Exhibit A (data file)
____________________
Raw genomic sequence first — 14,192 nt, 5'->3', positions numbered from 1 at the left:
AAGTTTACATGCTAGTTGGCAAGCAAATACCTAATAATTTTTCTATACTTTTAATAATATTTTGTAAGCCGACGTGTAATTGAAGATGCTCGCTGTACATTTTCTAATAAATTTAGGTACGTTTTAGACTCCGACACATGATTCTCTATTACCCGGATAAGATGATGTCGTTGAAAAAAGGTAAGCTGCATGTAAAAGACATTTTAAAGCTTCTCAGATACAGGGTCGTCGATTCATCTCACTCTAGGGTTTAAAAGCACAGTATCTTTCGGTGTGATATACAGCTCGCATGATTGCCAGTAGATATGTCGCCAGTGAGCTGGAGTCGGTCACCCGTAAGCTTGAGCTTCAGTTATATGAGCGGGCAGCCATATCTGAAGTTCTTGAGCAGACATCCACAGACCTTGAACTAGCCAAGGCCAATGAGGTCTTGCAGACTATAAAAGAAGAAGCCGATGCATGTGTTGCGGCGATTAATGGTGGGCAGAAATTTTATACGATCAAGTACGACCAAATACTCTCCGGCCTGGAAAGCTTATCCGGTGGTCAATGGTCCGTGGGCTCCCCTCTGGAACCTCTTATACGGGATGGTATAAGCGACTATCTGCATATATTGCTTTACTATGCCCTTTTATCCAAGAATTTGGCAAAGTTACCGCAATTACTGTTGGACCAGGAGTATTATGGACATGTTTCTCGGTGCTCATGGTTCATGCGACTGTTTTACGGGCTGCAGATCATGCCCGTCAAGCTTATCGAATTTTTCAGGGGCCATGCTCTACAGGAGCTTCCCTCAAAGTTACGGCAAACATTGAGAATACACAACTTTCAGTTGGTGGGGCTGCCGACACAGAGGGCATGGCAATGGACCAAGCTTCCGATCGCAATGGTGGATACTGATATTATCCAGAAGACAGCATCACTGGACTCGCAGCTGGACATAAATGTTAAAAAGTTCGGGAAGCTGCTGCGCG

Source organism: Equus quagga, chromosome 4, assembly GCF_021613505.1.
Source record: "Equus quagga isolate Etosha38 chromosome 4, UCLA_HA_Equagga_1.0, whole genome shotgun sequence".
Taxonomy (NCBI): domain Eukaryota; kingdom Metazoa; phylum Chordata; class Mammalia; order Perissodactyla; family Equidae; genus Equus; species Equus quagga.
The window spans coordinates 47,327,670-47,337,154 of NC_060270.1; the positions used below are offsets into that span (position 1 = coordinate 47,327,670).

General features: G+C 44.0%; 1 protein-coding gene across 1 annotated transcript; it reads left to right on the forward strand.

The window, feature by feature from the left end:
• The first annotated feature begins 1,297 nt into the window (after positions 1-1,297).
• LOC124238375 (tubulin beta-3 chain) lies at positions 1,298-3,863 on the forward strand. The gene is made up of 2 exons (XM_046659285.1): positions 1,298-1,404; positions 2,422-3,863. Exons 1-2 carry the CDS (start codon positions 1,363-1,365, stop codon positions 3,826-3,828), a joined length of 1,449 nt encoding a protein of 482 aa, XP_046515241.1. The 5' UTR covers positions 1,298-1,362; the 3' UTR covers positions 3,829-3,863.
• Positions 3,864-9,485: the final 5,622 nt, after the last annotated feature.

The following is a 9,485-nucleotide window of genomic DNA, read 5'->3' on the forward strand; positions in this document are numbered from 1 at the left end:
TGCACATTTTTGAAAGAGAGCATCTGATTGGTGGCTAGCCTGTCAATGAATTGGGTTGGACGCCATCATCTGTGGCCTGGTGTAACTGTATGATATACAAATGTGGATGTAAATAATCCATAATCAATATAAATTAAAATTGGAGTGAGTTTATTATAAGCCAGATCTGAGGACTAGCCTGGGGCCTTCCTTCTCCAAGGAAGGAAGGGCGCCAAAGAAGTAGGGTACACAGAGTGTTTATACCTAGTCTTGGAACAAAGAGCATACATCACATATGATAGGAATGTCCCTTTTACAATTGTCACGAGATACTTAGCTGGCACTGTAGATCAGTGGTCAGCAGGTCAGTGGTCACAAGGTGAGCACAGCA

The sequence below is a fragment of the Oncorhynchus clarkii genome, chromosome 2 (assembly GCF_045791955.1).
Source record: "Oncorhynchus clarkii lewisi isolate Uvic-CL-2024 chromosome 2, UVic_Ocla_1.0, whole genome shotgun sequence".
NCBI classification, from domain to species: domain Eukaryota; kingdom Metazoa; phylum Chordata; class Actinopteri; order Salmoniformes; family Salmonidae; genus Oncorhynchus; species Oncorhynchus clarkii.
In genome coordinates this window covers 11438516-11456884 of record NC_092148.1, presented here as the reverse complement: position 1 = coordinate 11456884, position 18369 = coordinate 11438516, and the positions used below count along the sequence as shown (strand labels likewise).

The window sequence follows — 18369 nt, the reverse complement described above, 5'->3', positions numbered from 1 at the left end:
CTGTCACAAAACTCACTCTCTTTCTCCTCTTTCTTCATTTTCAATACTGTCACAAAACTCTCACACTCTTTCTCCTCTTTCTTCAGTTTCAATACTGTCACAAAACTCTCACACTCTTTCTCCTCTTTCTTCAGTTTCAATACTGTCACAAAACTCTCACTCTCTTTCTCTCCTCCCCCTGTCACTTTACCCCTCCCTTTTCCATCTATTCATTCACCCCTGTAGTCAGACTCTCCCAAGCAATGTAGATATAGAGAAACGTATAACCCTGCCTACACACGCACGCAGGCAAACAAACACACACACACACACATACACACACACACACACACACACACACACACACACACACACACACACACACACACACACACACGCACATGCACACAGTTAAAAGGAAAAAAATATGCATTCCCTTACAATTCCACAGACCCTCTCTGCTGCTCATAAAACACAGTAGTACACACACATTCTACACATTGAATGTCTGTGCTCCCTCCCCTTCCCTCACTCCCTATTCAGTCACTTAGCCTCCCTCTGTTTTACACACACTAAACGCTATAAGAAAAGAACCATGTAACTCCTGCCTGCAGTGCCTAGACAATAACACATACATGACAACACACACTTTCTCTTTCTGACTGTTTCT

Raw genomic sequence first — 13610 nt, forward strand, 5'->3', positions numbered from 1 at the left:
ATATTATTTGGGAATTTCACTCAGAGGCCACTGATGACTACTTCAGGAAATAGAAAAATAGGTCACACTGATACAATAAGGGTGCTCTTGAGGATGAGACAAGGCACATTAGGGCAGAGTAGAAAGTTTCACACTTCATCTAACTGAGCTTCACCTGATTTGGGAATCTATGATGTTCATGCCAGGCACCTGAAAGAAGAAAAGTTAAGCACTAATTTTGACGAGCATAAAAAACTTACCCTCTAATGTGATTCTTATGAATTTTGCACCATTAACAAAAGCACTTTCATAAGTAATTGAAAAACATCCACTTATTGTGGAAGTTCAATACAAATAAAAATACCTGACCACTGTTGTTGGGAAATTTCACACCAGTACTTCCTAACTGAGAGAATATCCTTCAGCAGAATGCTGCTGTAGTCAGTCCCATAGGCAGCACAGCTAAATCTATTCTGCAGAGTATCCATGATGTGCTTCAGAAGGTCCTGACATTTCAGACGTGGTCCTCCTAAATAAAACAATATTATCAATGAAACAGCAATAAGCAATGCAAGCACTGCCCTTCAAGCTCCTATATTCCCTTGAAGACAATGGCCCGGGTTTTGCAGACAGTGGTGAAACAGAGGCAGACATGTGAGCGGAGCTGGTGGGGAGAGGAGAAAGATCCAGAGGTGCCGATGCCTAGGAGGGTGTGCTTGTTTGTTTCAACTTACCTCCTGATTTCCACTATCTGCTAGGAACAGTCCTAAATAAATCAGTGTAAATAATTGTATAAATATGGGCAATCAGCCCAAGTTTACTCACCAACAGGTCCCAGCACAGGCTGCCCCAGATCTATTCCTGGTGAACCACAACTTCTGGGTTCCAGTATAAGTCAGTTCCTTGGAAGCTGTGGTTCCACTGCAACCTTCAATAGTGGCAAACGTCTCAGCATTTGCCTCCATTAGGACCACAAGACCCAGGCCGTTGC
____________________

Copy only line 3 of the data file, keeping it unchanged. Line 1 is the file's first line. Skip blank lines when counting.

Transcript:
Source organism: Equus quagga, chromosome 4, assembly GCF_021613505.1.